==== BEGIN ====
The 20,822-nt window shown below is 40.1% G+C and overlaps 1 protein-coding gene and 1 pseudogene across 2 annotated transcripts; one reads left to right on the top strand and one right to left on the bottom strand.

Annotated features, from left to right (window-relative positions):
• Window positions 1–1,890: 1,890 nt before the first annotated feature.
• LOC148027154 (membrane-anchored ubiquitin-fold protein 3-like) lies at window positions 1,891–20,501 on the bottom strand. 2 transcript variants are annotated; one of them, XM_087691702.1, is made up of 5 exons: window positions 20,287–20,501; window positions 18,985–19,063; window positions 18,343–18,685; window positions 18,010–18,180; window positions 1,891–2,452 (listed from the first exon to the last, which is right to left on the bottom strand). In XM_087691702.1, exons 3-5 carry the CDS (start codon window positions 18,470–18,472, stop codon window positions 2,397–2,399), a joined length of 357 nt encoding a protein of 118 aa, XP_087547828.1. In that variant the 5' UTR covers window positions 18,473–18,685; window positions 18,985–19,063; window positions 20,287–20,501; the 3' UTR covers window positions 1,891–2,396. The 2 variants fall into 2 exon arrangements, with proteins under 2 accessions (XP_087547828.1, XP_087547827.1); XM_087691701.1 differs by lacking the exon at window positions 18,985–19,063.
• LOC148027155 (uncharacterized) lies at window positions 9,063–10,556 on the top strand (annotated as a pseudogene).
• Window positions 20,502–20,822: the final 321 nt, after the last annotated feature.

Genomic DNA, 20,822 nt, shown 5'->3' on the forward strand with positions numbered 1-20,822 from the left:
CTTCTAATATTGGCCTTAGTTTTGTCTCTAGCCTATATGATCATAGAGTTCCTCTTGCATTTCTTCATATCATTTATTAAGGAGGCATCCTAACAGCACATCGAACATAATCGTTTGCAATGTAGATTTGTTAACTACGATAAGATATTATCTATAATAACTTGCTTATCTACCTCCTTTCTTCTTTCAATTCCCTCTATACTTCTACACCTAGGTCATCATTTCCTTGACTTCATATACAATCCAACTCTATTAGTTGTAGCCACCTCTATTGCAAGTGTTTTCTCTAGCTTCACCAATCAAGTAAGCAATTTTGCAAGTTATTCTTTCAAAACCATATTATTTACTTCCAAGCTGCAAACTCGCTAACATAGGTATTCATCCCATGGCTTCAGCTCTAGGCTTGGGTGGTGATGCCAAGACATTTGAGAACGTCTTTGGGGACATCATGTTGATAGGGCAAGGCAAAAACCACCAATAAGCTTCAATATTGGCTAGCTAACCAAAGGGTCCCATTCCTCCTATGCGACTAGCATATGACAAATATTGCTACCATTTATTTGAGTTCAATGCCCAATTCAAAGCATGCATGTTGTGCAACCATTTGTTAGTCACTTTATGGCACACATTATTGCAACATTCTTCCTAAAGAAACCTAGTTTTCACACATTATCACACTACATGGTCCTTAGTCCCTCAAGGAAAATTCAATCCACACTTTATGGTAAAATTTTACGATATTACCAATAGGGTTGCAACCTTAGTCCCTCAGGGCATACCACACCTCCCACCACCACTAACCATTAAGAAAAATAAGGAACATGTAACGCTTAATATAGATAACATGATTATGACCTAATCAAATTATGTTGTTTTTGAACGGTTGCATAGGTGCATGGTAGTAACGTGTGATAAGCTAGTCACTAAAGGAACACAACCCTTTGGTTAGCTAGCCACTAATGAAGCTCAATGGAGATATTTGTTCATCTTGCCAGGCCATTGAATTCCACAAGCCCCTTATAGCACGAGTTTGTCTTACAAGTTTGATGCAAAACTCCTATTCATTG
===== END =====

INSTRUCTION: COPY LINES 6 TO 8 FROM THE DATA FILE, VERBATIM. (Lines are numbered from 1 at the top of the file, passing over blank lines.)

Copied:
• Window positions 20,502–20,822: the final 321 nt, after the last annotated feature.

Genomic DNA, 20,822 nt, shown 5'->3' on the forward strand with positions numbered 1-20,822 from the left:
CTTCTAATATTGGCCTTAGTTTTGTCTCTAGCCTATATGATCATAGAGTTCCTCTTGCATTTCTTCATATCATTTATTAAGGAGGCATCCTAACAGCACATCGAACATAATCGTTTGCAATGTAGATTTGTTAACTACGATAAGATATTATCTATAATAACTTGCTTATCTACCTCCTTTCTTCTTTCAATTCCCTCTATACTTCTACACCTAGGTCATCATTTCCTTGACTTCATATACAATCCAACTCTATTAGTTGTAGCCACCTCTATTGCAAGTGTTTTCTCTAGCTTCACCAATCAAGTAAGCAATTTTGCAAGTTATTCTTTCAAAACCATATTATTTACTTCCAAGCTGCAAACTCGCTAACATAGGTATTCATCCCATGGCTTCAGCTCTAGGCTTGGGTGGTGATGCCAAGACATTTGAGAACGTCTTTGGGGACATCATGTTGATAGGGCAAGGCAAAAACCACCAATAAGCTTCAATATTGGCTAGCTAACCAAAGGGTCCCATTCCTCCTATGCGACTAGCATATGACAAATATTGCTACCATTTATTTGAGTTCAATGCCCAATTCAAAGCATGCATGTTGTGCAACCATTTGTTAGTCACTTTATGGCACACATTATTGCAACATTCTTCCTAAAGAAACCTAGTTTTCACACATTATCACACTACATGGTCCTTAGTCCCTCAAGGAAAATTCAATCCACACTTTATGGTAAAATTTTACGATATTACCAATAGGGTTGCAACCTTAGTCCCTCAGGGCATACCACACCTCCCACCACCACTAACCATTAAGAAAAATAAGGAACATGTAACGCTTAATATAGATAACATGATTATGACCTAATCAAATTATGTTGTTTTTGAACGGTTGCATAGGTGCATGGTAGTAACGTGTGATAAGCTAGTCACTAAAGGAACACAACCCTTTGGTTAGCTAGCCACTAATGAAGCTCAATGGAGATATTTGTTCATCTTGCCAGGCCATTGAATTCCACAAGCCCCTTATAGCACGAGTTTGTCTTACAAGTTTGATGCAAAACTCCTATTCATTG